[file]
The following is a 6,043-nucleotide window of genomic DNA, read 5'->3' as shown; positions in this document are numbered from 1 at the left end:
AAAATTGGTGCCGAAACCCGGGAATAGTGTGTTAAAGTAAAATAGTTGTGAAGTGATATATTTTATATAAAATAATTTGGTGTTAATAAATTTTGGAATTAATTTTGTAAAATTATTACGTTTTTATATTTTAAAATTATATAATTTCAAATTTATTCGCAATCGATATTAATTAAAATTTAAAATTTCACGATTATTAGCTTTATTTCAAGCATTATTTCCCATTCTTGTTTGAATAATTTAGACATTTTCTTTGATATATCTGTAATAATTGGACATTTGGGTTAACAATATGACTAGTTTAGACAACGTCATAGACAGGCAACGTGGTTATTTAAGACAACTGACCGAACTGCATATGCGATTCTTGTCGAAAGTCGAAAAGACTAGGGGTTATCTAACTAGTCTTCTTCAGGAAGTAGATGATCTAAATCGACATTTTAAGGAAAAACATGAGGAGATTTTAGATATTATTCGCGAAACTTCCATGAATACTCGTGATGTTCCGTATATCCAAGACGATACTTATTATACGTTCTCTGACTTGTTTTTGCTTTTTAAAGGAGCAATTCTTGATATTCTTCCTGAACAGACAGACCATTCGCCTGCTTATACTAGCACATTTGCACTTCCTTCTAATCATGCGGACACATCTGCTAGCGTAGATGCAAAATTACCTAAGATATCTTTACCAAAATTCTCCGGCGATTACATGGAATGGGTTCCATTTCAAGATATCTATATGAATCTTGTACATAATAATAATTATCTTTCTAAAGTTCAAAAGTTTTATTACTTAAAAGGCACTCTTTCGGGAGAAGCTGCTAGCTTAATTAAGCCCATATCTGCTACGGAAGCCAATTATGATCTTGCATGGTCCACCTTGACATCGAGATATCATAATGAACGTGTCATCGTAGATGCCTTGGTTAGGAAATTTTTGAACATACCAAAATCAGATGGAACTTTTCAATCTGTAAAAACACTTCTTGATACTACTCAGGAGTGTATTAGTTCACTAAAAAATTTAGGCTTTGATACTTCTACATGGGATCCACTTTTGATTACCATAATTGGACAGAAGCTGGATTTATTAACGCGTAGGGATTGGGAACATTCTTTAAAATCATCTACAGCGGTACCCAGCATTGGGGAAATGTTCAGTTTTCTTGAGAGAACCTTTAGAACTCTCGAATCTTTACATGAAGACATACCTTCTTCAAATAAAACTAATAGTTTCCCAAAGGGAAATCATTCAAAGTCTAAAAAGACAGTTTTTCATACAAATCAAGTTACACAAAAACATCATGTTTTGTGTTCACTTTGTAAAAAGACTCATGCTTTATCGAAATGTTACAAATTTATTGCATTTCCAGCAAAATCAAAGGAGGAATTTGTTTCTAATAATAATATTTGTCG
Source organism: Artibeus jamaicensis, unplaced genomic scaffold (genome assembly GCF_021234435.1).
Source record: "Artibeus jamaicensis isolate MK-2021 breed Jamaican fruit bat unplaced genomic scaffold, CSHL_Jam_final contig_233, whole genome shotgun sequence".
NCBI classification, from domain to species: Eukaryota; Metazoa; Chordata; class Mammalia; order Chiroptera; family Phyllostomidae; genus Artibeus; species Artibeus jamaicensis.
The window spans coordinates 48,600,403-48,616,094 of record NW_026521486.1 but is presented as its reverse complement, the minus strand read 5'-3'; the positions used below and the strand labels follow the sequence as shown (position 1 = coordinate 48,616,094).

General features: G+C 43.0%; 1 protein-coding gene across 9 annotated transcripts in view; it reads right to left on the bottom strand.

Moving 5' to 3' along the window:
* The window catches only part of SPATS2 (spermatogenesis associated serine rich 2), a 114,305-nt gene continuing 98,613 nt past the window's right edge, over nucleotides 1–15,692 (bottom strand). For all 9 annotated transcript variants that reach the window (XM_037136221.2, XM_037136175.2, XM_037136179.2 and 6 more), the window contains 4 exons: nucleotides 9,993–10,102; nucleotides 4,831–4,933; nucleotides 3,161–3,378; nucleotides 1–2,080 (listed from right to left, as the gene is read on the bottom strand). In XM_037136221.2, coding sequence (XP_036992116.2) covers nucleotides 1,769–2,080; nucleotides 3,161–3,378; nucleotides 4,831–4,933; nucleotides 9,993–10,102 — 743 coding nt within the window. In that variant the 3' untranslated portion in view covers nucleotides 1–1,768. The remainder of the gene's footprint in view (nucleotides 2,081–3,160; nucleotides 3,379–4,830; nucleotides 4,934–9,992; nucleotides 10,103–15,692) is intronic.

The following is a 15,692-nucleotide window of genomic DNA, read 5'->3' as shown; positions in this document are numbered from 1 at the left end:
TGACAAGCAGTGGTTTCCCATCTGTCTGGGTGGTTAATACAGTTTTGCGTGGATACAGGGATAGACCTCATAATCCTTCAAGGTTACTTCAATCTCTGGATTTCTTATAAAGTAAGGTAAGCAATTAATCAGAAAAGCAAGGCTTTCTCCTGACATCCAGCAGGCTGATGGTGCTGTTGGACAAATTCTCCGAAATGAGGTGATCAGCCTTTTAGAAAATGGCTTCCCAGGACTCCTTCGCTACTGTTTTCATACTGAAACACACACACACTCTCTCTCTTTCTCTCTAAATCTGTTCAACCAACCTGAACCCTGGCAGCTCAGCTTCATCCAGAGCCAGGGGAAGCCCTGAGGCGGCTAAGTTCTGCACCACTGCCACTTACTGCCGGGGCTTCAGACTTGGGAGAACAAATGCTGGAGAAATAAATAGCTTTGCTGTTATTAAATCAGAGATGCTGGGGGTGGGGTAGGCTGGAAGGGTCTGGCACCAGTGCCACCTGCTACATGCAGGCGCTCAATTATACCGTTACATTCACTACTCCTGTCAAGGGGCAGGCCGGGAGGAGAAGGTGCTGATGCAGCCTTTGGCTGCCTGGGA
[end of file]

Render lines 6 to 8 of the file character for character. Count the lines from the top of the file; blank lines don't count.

The window spans coordinates 48,600,403-48,616,094 of record NW_026521486.1 but is presented as its reverse complement, the minus strand read 5'-3'; the positions used below and the strand labels follow the sequence as shown (position 1 = coordinate 48,616,094).

General features: G+C 43.0%; 1 protein-coding gene across 9 annotated transcripts in view; it reads right to left on the bottom strand.

Moving 5' to 3' along the window: